Huge leaps in research within the field of genetics have enabled fetal DNA sequencing from maternal blood. This has made it possible to determine whether the unborn baby is suffering from any autoimmune conditions or chromosomal abnormalities such as Down’s syndrome, Turner’s syndrome or Neural tube defects such as Spina Bifida.
Up until the recent present, fetal DNA samples could only be collected using invasive sampling methods such as transcervical or transabdominal chorionic villus sampling or amniocentesis. In order to collect fetal DNA, biopsies of the chorionic villi lining the placental wall are required. With amniocentesis, sampling of around 20ML of amniotic fluid is required. Both these tests carry certain risks, the worst being the risk of miscarriage. Statistics claim that these prenatal testing sampling methods have a miscarriage rate of 1%. However, it is not uncommon for women to miscarry naturally in their second trimester, the period of pregnancy in which these tests are carried out, and thus, it is hard to know whether any resulting miscarriage was in fact, due to the invasive procedure or to natural circumstances.
Along with the umbilical cord and the amniotic sac, this organ is vital to the survival of the fetus. The
placenta is a thin lining which separates the fetus from the mother. Elimination of byproducts and exchange of oxygen also takes place via this important organ. Importantly, blood supply to the baby is mediated by the placental wall. Fetal blood reaches the placental wall and uptakes the required oxygen. On the other hand, simultaneous to this process, waste products from the fetus are transferred into the maternal blood. The placenta however, keeps the fetal blood and the maternal blood functionally separate. Despite this, fetal DNA finds in either its nucleated form or as cell-free DNA still finds its way into the maternal blood.
Cell free vs Nucleated Fetal DNA
The maternal blood supply will contain both cell-free and nucleated fetal DNA. Areas of scientific research have worked by analyzing cell-free fetal DNA rather than whole, cell encloses DNA. This is due to studies having shown that nucleated fetal DNA can persist in the maternal blood for months if not years. This may have significant implications: its means that where scientists to analyze nucleated fetal DNA they would not be able to ascertain whether the DNA under analysis is from the current pregnancy or from a previous pregnancy. Analysis of cell free DNA is also required for non invasive prenatal paternity testing. This ensures that the genetic markers of the current fetus are examined and compared to those of the alleged father and not the markers of a fetus from a previous pregnancy. Cell free fetal DNA does not persist in the maternal blood stream and is constantly cleared and flushed out of the maternal body. Overall, with both nucleated and cell free DNA, levels increase with increasing pregnancy.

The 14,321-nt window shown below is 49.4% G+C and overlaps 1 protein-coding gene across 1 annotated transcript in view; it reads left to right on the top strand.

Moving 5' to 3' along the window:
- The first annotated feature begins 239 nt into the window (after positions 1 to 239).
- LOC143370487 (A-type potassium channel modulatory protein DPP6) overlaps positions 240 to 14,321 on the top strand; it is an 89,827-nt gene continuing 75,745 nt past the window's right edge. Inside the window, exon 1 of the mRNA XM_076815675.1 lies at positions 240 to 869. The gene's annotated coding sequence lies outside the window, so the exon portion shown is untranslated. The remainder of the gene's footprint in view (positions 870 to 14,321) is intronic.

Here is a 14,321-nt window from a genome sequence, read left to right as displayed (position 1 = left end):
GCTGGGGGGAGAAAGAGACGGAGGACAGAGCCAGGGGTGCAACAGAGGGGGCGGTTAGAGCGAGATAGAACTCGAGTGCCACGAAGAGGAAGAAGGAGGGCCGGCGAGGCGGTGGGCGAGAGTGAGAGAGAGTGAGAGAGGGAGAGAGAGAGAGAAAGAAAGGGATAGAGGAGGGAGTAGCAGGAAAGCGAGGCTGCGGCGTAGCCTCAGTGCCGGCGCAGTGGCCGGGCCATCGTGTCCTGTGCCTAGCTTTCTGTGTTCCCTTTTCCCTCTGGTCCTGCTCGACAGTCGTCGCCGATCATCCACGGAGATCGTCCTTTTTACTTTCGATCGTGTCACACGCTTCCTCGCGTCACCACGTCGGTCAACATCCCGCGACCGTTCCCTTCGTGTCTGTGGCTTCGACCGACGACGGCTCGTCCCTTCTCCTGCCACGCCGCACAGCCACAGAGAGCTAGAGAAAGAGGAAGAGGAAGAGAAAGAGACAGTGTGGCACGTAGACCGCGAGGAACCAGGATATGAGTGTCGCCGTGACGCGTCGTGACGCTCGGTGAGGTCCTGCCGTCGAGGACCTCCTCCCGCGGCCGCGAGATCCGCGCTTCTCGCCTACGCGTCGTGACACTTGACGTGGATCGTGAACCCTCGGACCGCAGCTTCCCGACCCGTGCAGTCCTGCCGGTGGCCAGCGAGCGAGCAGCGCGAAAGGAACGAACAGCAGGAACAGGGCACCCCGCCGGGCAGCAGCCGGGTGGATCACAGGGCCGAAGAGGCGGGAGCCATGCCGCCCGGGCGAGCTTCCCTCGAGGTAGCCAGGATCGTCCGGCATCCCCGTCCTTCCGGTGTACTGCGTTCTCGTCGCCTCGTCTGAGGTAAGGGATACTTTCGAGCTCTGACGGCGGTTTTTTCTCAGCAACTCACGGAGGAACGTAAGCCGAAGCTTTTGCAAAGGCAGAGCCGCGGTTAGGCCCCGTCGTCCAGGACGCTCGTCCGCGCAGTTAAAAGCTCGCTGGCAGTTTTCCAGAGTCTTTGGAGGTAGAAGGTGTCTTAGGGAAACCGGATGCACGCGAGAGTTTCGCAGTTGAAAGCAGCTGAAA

Distinguishing Fetal DNA from the Maternal DNA
Unlike conventional methods of DNA analysis which require whole cell-enclosed DNA and use Polymerase chain reaction to replicate and analyze the DNA, non invasive prenatal testing warrants the analysis of genetic markers extracted from DNA fragments that vary on a single nucleotide – Adenine, thymine, guanine or cytosine, usually abbreviated as A, G, C and G. Comparing the results of this analysis with those of analysis of maternal and paternal DNA meant scientists could locate from which parents the chromosomal or genetic abnormality was inherited. Other earlier methods involved identifying DNA sequences that are Y chromosome specific due to the absence of the Y chromosome in the genetic makeup of females.
Was this helpful?